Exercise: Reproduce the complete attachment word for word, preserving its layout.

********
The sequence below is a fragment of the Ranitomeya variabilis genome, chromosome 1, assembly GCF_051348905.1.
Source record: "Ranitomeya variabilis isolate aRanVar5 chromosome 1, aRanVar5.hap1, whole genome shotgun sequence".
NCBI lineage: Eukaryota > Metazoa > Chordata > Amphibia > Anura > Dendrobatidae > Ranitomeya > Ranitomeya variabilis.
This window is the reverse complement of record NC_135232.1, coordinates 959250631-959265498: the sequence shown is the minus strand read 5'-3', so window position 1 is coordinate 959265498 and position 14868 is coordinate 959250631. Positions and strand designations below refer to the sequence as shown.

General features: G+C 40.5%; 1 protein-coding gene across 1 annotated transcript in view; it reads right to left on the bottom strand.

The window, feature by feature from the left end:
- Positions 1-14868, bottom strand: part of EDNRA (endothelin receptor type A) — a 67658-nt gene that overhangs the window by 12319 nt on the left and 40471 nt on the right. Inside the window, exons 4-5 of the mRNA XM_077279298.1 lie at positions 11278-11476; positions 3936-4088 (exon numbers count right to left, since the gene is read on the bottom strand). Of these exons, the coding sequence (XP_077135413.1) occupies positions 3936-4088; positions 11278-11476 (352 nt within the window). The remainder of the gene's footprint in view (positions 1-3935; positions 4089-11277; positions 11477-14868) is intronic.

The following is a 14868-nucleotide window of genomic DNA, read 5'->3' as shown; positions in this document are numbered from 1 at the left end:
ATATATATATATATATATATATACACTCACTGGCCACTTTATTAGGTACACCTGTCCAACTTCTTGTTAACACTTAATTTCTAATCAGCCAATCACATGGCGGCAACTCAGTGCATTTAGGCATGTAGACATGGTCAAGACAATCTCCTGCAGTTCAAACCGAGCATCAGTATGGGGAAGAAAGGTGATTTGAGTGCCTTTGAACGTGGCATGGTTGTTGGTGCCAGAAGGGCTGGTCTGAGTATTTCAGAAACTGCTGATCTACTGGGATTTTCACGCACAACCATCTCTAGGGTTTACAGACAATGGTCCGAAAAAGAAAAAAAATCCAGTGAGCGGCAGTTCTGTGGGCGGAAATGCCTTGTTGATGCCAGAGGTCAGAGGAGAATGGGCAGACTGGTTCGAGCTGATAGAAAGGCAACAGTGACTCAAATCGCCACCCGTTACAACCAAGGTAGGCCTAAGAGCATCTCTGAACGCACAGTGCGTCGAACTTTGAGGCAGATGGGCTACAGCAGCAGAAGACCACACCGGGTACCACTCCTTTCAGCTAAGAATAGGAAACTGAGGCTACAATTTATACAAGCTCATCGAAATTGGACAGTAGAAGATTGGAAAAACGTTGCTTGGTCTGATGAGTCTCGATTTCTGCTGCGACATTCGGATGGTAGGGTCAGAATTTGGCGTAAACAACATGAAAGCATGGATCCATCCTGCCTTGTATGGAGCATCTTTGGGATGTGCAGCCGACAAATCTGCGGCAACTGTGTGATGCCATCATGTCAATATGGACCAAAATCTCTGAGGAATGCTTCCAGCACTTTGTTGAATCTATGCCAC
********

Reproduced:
The sequence below is a fragment of the Ranitomeya variabilis genome, chromosome 1, assembly GCF_051348905.1.
Source record: "Ranitomeya variabilis isolate aRanVar5 chromosome 1, aRanVar5.hap1, whole genome shotgun sequence".
NCBI lineage: Eukaryota > Metazoa > Chordata > Amphibia > Anura > Dendrobatidae > Ranitomeya > Ranitomeya variabilis.
This window is the reverse complement of record NC_135232.1, coordinates 959250631-959265498: the sequence shown is the minus strand read 5'-3', so window position 1 is coordinate 959265498 and position 14868 is coordinate 959250631. Positions and strand designations below refer to the sequence as shown.

General features: G+C 40.5%; 1 protein-coding gene across 1 annotated transcript in view; it reads right to left on the bottom strand.

The window, feature by feature from the left end:
- Positions 1-14868, bottom strand: part of EDNRA (endothelin receptor type A) — a 67658-nt gene that overhangs the window by 12319 nt on the left and 40471 nt on the right. Inside the window, exons 4-5 of the mRNA XM_077279298.1 lie at positions 11278-11476; positions 3936-4088 (exon numbers count right to left, since the gene is read on the bottom strand). Of these exons, the coding sequence (XP_077135413.1) occupies positions 3936-4088; positions 11278-11476 (352 nt within the window). The remainder of the gene's footprint in view (positions 1-3935; positions 4089-11277; positions 11477-14868) is intronic.

The following is a 14868-nucleotide window of genomic DNA, read 5'->3' as shown; positions in this document are numbered from 1 at the left end:
ATATATATATATATATATATATACACTCACTGGCCACTTTATTAGGTACACCTGTCCAACTTCTTGTTAACACTTAATTTCTAATCAGCCAATCACATGGCGGCAACTCAGTGCATTTAGGCATGTAGACATGGTCAAGACAATCTCCTGCAGTTCAAACCGAGCATCAGTATGGGGAAGAAAGGTGATTTGAGTGCCTTTGAACGTGGCATGGTTGTTGGTGCCAGAAGGGCTGGTCTGAGTATTTCAGAAACTGCTGATCTACTGGGATTTTCACGCACAACCATCTCTAGGGTTTACAGACAATGGTCCGAAAAAGAAAAAAAATCCAGTGAGCGGCAGTTCTGTGGGCGGAAATGCCTTGTTGATGCCAGAGGTCAGAGGAGAATGGGCAGACTGGTTCGAGCTGATAGAAAGGCAACAGTGACTCAAATCGCCACCCGTTACAACCAAGGTAGGCCTAAGAGCATCTCTGAACGCACAGTGCGTCGAACTTTGAGGCAGATGGGCTACAGCAGCAGAAGACCACACCGGGTACCACTCCTTTCAGCTAAGAATAGGAAACTGAGGCTACAATTTATACAAGCTCATCGAAATTGGACAGTAGAAGATTGGAAAAACGTTGCTTGGTCTGATGAGTCTCGATTTCTGCTGCGACATTCGGATGGTAGGGTCAGAATTTGGCGTAAACAACATGAAAGCATGGATCCATCCTGCCTTGTATGGAGCATCTTTGGGATGTGCAGCCGACAAATCTGCGGCAACTGTGTGATGCCATCATGTCAATATGGACCAAAATCTCTGAGGAATGCTTCCAGCACTTTGTTGAATCTATGCCAC